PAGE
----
1502 Definition of a Design [R-2]
In a design patent application, the subject matter which is claimed is the design embodied in or applied to an article of manufacture (or portion thereof) and not the article itself. Ex parte Cady, 1916 C.D. 62, 232 O.G. 621 (Comm’r Pat. 1916). “[35 U.S.C.] 171 refers, not to the design of an article, but to the design for an article, and is inclusive of ornamental designs of all kinds including surface ornamentation as well as configuration of goods.” In re Zahn, 617 F.2d 261, 204 USPQ 988 (CCPA 1980).
The design for an article consists of the visual characteristics embodied in or applied to an article.
Since a design is manifested in appearance, the subject matter of a design patent application may relate to the configuration or shape of an article, to the surface ornamentation applied to an article, or to the combination of configuration and surface ornamentation.
Design is inseparable from the article to which it is applied and cannot exist alone merely as a scheme of surface ornamentation. It must be a definite, preconceived thing, capable of reproduction and not merely the chance result of a method.
¶ 15.42 Visual Characteristics
The design for an article consists of the visual characteristics or aspect displayed by the article. It is the appearance presented by the article which creates an impression through the eye upon the mind of the observer.
¶ 15.43 Subject Matter of Design Patent
Since a design is manifested in appearance, the subject matter of a Design Patent may relate to the configuration or shape of an article, to the surface ornamentation on an article, or to both.
¶ 15.44 Design Inseparable From Article to Which Applied
Design is inseparable from the article to which it is applied, and cannot exist alone merely as a scheme of ornamentation. It must be a definite preconceived thing, capable of reproduction, and not merely the chance result of a method or of a combination of functional elements (35 U.S.C. 171; 35 U.S.C. 112, first and second paragraphs). See Blisscraft of Hollywood v. United Plastics Co., 189 F. Supp. 333, 127 USPQ 452 (S.D.N.Y. 1960), 294 F.2d 694, 131 USPQ 55 (2d Cir. 1961).
1502.01 Distinction Between Design and Utility Patents [R-2]
In general terms, a “utility patent” protects the way an article is used and works (35 U.S.C. 101), while a “design patent” protects the way an article looks (35 U.S.C. 171). The ornamental appearance for an article includes its shape/configuration or surface ornamentation * > applied to < the article, or both. Both design and utility patents may be obtained on an article if invention resides both in its utility and ornamental appearance.
While utility and design patents afford legally separate protection, the utility and ornamentality of an article may not be easily separable. ** > Articles of manufacture may possess both functional and ornamental characteristics. <
Some of the more common differences between design and utility patents are summarized below:
- (A) The term of a utility patent on an application filed on or after June 8, 1995 is 20 years measured from the U.S. filing date; or if the application contains a specific reference to an earlier application under 35 U.S.C. 120, 121, or 365(c), 20 years from the earliest effective U.S. filing date, while the term of a design patent is 14 years measured from the date of grant (see 35 U.S.C. 173).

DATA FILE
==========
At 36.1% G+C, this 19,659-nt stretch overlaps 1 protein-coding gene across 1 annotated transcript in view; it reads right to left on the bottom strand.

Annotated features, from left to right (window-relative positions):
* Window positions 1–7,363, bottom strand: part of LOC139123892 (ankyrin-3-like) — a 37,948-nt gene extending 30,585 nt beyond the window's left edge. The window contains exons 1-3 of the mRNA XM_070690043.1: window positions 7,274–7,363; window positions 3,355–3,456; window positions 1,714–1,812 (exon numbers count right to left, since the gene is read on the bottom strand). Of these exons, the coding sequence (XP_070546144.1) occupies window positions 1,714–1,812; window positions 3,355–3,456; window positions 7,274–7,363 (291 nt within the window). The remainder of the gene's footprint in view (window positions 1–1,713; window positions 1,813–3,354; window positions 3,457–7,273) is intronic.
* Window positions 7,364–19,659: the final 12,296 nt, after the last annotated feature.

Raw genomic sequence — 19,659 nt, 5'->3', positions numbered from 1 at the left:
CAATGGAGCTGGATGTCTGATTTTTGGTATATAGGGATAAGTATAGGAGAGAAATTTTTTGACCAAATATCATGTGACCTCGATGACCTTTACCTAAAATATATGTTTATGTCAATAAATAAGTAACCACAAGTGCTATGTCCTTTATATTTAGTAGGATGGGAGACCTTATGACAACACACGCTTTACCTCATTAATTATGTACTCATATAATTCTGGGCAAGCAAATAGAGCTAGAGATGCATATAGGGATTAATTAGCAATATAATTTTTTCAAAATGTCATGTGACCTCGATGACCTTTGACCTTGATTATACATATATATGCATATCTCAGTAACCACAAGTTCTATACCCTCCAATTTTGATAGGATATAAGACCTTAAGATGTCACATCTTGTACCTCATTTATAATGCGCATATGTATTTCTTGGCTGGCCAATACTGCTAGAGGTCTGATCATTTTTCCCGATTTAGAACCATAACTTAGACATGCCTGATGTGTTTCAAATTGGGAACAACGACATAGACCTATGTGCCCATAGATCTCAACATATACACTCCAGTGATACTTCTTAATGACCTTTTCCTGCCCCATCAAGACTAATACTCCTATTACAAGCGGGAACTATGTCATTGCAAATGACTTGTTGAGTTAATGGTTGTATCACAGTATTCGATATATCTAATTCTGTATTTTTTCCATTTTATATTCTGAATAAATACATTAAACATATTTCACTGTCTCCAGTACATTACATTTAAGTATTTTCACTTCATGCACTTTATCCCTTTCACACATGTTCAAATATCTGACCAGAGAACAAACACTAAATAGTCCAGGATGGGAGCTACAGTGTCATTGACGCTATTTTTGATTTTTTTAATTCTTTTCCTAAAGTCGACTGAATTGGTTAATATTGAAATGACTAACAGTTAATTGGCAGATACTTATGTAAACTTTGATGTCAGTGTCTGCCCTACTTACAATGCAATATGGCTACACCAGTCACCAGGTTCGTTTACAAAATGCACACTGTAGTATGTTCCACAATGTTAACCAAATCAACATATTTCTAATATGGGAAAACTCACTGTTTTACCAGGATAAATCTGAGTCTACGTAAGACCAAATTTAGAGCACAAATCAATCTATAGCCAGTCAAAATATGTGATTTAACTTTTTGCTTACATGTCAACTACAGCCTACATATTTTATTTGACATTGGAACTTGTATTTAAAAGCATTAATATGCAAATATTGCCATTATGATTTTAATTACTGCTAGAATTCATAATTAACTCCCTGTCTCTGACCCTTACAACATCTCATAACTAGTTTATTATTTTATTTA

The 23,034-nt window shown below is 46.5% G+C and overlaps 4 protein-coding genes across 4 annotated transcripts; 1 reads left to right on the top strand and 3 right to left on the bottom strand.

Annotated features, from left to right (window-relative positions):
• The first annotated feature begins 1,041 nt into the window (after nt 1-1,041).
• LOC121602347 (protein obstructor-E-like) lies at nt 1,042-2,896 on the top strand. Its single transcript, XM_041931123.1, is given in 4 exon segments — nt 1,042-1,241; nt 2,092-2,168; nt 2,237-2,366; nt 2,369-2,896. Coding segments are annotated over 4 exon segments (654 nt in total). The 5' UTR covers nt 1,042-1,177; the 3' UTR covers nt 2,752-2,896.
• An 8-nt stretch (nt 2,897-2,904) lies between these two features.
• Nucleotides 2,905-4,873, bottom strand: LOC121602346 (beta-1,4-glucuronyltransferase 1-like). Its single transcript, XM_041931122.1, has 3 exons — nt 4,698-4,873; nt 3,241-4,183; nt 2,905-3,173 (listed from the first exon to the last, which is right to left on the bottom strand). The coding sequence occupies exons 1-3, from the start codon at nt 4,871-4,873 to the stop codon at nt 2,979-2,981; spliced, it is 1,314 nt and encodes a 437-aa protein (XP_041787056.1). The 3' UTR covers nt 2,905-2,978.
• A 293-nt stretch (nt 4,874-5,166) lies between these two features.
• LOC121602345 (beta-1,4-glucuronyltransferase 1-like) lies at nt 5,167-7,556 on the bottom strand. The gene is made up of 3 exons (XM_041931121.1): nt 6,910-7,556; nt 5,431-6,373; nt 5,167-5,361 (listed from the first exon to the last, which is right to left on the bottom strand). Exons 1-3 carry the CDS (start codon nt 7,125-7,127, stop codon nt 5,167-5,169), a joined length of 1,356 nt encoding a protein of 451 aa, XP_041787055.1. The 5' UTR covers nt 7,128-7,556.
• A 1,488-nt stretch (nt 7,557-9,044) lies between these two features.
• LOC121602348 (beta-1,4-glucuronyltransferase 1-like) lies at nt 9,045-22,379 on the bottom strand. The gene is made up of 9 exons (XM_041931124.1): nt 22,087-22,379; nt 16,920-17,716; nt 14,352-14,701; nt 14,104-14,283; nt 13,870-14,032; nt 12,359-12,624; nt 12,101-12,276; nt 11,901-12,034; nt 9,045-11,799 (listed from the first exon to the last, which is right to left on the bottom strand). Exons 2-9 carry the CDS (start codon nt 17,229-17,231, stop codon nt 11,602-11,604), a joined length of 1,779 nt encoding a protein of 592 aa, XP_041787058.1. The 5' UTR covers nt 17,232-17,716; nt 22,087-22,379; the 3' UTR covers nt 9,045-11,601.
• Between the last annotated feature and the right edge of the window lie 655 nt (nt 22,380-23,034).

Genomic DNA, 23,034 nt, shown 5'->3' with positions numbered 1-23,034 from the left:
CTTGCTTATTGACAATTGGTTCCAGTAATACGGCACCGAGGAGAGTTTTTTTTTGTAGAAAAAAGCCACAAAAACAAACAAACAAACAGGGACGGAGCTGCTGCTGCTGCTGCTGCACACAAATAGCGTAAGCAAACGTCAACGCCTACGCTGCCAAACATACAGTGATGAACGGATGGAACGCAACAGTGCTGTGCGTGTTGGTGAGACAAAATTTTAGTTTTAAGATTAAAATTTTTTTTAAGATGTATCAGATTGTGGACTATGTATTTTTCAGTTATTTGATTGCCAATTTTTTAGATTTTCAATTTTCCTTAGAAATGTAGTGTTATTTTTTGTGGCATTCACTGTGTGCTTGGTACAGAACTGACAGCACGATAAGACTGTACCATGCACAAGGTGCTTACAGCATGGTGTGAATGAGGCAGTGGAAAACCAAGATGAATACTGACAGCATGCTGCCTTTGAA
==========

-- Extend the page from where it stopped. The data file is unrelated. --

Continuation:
- (B) Maintenance fees are required for utility patents (see 37 CFR 1.20), while no maintenance fees are required for design patents.
- (C) Design patent applications include only a single claim, while utility patent applications can have multiple claims.
- (D) Restriction between plural, distinct inventions is discretionary on the part of the examiner in utility patent applications (see MPEP § 803), while it is mandatory in design patent applications (see MPEP § 1504.05).
- (E) An international application naming various countries may be filed for utility patents under the Patent Cooperation Treaty (PCT), while no such provision exists for design patents.
- (F) Foreign priority under 35 U.S.C. 119(a)-(d) can be obtained for the filing of utility patent applications up to 1 year after the first filing in any country subscribing to the Paris Convention, while this period is only 6 months for design patent applications (see 35 U.S.C. 172).
- (G) Utility patent applications may claim the benefit of a provisional application under 35 U.S.C. 119(e) whereas design patent applications may not. See 35 U.S.C. 172 and 37 CFR 1.78 (a)(4).
- (H) A Request for Continued Examination (RCE) under 37 CFR 1.114 may only be filed in utility and plant applications filed under 35 U.S.C. 111(a) on or after June 8, 1995, while RCE is not available for design applications (see 37 CFR 1.114(e)).
- (I) * > Effective July 14, 2003, continued < prosecution application (CPA) practice under 37 CFR 1.53(d) is > only < available for design applications ** > (see 37 CFR 1.53(d)(1)(i)). Prior to July 14, 2003, CPA practice was < available for utility and plant applications only where the prior application has a filing date prior to May 29, 2000 ** .
- (J) Utility patent applications filed on or after November 29, 2000 are subject to application publication under 35 U.S.C. 122(b)(1)(A), whereas design applications are not subject to application publication (see 35 U.S.C. 122(b)(2)).
Other distinctions between design and utility patent practice are detailed in this chapter. Unless otherwise provided, the rules for applications for utility patents are equally applicable to applications for design patents (35 U.S.C. 171 and 37 CFR 1.151).